Let kids create their activity schedule
Empower children to be in charge of their own summer holidays by asking them to help you to create a physical activity schedule. This identifies the kind of exercise that they enjoy doing, which is useful for future use, and makes them feel more in control so activity is never forced upon them.
Create a routine
Once you have mapped out an activity schedule with a child, you should put this into action by creating a routine. Once a routine has been established, it will be easier to make time for activity and young people will become accustomed to participating in exercise on a daily basis.
Get on your bike
Cycling is a fantastic way to spend quality time with your child whilst encouraging them to be active. The beauty of cycling lets you travel a much greater distance than you could on foot, but doesn’t restrict you by being in the car. Take a day trip somewhere and hire a bike each, or simply cycle around your local area. Whatever you do, make sure that your child wears a helmet so they are protected.
Limit screen time
If your kids have access to smartphones, tablets and laptops, they will usually be engrossed in them from dawn until dusk. Even the TV poses a threat to an active summer holiday. Aim to reduce screen time as much as possible, by getting out of the house to eliminate temptation. Alternatively, combine technology with activity with games such as Wii Fit and most recently, the Pokémon Go app which has been encouraging people of all ages to get outside and move more while they hunt for Pokémon.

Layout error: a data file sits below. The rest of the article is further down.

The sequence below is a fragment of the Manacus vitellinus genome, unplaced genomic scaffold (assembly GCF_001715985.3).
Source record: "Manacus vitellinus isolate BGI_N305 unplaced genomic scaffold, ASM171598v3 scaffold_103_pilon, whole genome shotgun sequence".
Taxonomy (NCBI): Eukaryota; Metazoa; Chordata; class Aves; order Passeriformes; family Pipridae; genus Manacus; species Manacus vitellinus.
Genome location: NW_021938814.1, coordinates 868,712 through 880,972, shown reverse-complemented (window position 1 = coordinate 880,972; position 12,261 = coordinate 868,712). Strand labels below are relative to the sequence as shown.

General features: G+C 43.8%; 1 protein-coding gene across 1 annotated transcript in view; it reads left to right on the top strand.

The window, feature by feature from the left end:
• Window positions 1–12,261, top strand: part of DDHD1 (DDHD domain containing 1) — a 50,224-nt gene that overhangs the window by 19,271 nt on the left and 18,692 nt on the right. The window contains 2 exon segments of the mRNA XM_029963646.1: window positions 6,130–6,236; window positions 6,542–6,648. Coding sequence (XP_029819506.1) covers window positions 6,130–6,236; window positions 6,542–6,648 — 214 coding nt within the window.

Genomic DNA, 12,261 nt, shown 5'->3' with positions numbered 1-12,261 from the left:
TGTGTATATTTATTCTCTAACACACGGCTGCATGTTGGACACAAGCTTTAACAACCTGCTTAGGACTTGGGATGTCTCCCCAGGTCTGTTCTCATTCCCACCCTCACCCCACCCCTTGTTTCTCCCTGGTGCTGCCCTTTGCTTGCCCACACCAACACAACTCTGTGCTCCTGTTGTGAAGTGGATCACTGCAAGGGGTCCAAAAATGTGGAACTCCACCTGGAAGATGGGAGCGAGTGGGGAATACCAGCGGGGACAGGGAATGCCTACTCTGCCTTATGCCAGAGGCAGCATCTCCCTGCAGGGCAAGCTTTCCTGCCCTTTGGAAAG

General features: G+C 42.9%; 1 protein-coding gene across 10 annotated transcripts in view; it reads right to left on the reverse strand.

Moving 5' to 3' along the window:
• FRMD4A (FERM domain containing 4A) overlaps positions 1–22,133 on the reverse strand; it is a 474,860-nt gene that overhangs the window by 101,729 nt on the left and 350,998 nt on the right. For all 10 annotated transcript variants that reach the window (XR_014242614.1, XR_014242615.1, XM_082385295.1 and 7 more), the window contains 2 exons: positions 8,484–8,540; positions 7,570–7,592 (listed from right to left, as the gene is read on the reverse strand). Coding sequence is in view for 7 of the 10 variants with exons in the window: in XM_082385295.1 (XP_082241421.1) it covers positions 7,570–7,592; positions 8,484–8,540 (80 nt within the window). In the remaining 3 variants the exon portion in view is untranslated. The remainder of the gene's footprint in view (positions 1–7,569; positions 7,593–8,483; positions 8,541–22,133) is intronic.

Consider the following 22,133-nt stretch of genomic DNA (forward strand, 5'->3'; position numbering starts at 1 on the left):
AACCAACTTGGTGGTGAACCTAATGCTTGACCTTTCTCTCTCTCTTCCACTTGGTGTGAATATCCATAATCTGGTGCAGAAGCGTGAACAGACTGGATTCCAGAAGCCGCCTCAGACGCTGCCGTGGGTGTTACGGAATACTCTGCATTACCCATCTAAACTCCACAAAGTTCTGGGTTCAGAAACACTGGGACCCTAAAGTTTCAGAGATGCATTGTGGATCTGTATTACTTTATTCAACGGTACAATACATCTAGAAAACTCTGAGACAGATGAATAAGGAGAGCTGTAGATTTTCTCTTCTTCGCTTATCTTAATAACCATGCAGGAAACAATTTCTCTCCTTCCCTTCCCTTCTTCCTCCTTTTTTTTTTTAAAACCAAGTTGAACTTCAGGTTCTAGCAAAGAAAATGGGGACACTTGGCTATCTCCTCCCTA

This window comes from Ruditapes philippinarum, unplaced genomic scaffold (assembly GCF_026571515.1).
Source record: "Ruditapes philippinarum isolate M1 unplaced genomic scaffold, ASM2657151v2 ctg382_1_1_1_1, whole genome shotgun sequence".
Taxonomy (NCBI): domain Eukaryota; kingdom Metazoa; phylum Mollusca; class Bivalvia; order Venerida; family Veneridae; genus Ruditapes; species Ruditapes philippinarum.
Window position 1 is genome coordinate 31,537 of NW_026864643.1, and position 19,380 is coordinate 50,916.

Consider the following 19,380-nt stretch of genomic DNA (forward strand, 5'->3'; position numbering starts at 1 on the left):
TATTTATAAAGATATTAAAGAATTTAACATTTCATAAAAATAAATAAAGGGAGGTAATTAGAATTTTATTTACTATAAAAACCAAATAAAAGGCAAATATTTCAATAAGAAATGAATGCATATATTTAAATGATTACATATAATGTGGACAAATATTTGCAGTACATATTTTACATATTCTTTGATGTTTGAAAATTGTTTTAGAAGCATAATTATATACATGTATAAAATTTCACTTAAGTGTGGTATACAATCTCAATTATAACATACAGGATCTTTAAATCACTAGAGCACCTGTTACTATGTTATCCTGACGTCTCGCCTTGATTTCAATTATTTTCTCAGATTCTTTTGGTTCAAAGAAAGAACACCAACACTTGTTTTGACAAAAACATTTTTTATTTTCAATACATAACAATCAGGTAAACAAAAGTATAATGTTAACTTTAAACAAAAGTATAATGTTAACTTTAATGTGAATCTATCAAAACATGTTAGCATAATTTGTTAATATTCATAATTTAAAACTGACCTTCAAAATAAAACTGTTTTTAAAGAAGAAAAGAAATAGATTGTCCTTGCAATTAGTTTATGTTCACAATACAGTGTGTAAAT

Take a dog for a walk
Dogs need exercise, if somebody has to walk them, why not get the children involved and turn it into an enjoyable activity? Empower them to be in charge of the route, so that the dog receives a good level of exercise for the day (and so does the child!) and teach them why it’s so important for the dog to stay active to reinforce the principles of physical literacy. If you don’t have a dog, ask a neighbour or friend if you can borrow the dog for walks.
Explore national parks
You don’t have to go abroad to have an adventure, the UK is home to some breath-taking national parks that you and the kids can walk, run, skip and leap through. With trees, puddles, mud and a variety of terrain, these locations are idea for practising physical literacy skills and developing a love of activity.
Who says physical activity needs to be dull? Unleash your adventurous side by encouraging young people to participate in pastimes such as rock climbing, archery, crazy golf, and many other unique activities. This will provide them with a wider experience of movement to enable them to find a style of activity that suits them.
Don’t overdo it
Activity should be something that children look forward to, rather than something they find daunting. While you want your child to be as active as possible, be careful not to push too much on a young person at once, or they may do the exact opposite and forgo activity altogether.
These are just a few tips for creating a positive and active summer with children. For additional tips, and more information about physical literacy, then sign up for our mailing list.